3

I want to make a bulky and wide character with the help of exaggeration. The problem is that it loses believably. How do I make a character resemble the upper portion of the gallery rather than the lower?

For example, these looks natural:

enter image description here Source not identifiable

enter image description here Source

enter image description here Source not identifiable

These look unnatural:

enter image description here Sources: Left, Right enter image description here Source not identifiable enter image description here Source artist not discernable

4
  • 3
    It says something that only your unnatural references include real examples. The first examples maintain their overall properties better, which likely make them seem more "natural", but please define or describe what you consider natural.
    – Joachim
    Feb 25, 2023 at 17:52
  • It feels aesthetic value (big and bulky without looking ugly) and believability (Juggernaut's hands feel natural even though his hands are way larger than his head but allmight hand from my hero academia hands feel very small and out of place even though that is realistic) 1993 Super Mario Koopa Minions have their head of out of place assets-prd.ignimgs.com/2021/06/11/smb-1280b-1623444752449.jpg Feb 25, 2023 at 18:14
  • 2
    Aside from good use of perspective (apparent size vs. distance), I think what you're referring to is uniform musculature. The images that look unnatural are ones where someone has extremely over-developed muscles in some places, and "normal" sized areas in others. This gets highlighted by the fact that muscle builders get rid of body fat to highlight the muscles, so there isn't "padding" in the under-developed or bony areas (not a natural look). The hands and wrists relative to the upper arms and chest are an obvious difference between the two.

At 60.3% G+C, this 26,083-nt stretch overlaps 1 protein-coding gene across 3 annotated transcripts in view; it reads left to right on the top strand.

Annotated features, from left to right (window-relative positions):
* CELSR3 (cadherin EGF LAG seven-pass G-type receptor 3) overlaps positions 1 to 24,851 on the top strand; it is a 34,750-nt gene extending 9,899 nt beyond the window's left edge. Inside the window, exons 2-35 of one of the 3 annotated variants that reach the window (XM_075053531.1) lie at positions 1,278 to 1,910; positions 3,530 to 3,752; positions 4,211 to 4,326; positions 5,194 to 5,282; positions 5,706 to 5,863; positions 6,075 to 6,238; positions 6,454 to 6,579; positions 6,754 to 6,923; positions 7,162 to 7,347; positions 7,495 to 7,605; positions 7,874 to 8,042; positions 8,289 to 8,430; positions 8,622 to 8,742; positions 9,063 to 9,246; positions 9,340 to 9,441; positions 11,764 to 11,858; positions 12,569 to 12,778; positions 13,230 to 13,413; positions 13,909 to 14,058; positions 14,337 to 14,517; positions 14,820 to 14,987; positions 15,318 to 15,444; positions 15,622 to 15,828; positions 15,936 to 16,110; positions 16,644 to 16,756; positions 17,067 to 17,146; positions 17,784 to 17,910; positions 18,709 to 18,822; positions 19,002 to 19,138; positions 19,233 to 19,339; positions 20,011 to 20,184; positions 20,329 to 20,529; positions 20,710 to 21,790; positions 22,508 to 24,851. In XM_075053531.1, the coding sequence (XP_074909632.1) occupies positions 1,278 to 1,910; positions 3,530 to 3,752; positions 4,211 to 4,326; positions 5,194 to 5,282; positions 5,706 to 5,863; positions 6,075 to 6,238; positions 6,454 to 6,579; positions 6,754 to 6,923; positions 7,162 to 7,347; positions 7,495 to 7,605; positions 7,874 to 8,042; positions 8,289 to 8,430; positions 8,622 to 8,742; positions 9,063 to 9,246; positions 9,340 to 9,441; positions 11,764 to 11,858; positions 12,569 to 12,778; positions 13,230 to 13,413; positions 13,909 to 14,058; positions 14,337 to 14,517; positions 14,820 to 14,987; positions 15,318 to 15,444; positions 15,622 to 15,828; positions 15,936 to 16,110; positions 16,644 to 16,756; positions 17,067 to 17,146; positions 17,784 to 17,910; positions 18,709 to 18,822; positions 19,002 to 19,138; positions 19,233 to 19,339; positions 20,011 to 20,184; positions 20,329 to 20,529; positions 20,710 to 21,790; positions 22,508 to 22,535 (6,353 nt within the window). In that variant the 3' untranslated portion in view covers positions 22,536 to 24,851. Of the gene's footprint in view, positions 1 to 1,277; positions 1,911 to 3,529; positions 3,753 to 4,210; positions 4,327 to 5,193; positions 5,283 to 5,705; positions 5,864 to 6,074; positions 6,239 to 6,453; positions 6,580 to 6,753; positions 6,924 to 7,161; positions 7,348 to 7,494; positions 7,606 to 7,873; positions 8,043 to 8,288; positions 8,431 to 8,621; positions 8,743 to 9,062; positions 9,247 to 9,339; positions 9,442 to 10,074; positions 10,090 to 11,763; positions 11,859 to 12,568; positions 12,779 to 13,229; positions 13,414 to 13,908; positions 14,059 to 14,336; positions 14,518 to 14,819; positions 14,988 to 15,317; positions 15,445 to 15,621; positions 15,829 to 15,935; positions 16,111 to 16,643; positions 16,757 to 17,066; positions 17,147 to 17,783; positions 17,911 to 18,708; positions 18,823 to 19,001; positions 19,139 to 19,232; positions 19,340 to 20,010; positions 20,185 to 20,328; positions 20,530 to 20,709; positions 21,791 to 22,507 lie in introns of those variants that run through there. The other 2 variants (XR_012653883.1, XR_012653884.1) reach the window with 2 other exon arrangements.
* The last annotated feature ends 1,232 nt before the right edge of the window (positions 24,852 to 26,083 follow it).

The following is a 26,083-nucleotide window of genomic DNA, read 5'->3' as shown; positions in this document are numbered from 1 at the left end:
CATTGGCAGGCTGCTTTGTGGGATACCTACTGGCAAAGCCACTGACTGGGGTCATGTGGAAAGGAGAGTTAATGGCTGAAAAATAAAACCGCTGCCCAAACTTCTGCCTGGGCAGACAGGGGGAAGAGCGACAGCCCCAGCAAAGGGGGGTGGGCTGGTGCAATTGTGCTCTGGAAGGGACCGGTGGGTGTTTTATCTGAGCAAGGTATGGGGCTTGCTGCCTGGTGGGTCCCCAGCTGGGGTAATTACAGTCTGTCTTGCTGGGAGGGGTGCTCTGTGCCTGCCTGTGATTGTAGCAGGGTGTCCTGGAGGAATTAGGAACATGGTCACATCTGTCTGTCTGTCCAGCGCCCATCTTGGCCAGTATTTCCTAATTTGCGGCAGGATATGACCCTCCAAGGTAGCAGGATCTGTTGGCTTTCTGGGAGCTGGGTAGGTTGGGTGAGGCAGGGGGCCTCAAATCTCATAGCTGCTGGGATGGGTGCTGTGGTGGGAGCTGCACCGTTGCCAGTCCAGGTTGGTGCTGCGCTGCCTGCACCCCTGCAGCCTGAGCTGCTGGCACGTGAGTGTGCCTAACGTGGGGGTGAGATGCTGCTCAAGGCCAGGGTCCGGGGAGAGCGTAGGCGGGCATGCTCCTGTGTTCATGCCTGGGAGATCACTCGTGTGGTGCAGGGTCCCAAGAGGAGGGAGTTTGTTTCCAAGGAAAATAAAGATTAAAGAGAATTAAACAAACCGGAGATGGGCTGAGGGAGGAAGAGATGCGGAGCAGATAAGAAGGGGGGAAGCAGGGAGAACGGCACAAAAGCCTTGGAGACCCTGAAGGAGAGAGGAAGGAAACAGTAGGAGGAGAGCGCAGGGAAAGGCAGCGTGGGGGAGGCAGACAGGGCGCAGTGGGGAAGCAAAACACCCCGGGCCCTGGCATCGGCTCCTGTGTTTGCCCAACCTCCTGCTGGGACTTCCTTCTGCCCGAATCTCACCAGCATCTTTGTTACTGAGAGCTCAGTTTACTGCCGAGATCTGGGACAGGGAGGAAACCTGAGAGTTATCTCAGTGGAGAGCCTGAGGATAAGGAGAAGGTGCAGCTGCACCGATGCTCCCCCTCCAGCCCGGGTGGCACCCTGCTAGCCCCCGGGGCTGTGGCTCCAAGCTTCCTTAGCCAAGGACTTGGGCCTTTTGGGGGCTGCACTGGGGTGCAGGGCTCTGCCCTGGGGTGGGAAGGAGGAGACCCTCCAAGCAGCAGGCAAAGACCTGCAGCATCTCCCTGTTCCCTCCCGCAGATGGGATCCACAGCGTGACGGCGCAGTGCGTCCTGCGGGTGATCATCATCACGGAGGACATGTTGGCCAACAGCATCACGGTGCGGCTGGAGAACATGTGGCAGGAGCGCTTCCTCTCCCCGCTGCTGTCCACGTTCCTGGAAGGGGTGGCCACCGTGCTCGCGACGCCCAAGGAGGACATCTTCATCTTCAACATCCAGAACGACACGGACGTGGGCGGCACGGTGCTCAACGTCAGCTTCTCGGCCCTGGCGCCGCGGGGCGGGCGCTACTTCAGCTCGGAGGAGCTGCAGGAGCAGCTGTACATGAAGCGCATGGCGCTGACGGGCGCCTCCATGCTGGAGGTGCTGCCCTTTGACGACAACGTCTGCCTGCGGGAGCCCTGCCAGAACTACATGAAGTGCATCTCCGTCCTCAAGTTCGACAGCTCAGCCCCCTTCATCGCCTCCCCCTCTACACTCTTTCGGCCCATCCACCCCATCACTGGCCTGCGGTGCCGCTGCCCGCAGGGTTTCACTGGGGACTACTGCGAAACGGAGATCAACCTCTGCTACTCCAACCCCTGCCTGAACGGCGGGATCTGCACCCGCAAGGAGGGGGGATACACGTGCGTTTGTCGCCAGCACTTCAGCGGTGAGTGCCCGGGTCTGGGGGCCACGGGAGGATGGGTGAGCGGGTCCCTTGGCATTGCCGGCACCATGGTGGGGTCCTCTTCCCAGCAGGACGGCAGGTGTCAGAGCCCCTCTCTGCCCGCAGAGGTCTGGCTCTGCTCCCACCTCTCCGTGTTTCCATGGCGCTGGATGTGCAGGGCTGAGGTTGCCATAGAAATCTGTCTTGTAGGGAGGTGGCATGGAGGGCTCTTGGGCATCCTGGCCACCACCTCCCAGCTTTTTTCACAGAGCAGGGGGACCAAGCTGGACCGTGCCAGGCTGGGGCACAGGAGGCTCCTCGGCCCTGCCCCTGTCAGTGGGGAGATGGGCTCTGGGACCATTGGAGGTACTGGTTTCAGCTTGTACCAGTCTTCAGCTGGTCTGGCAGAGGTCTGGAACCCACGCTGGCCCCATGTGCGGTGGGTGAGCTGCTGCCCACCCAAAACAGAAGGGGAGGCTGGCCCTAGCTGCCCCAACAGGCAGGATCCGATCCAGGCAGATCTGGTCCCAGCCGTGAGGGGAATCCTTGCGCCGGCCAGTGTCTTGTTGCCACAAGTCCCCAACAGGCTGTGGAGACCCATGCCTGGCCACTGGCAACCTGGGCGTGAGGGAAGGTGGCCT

– fixer1234
    Feb 25, 2023 at 18:44
  • 2
    The bottom picture is just weirdly out of proportion relative to human anatomy.
    – fixer1234
    Feb 25, 2023 at 18:49

3 Answers 3

1

Presuming that you already have some experience drawing human forms, and that you don't need links to "how to draw" style resources I would suggest that you use a software tool such as DAZ Studio (Free) or Poser (Paid) to generate reference images.

Both packages have the ability to create custom muscular figures of varying proportions. From biologically accurate to extreme fantasy, and to pose\position them in a representative manner.

You can then trace the images that they output, or draw freehand based on the images as you would any other reference piece, until you feel comfortable with drawing muscle figures.

This has the benefit of being able to generate reference images that match your chosen scale, position and perspective.

4
  • 1
    Just a heads-up for you and @EggplantMann: I did upvote your question for the useful method mentioned, but it doesn't truly provide a proper answer (within the confines of this platform's regulations) to the question: "how do I draw this subject" can't technically be answered with "use this to generate that subject"/"trace the subject". This is mostly in response to the fact the OP chose this as the most useful answer—which is completely within their right—while it not actually addresses the issue they expand on in their post.
    – Joachim
    Mar 6, 2023 at 18:05
  • 1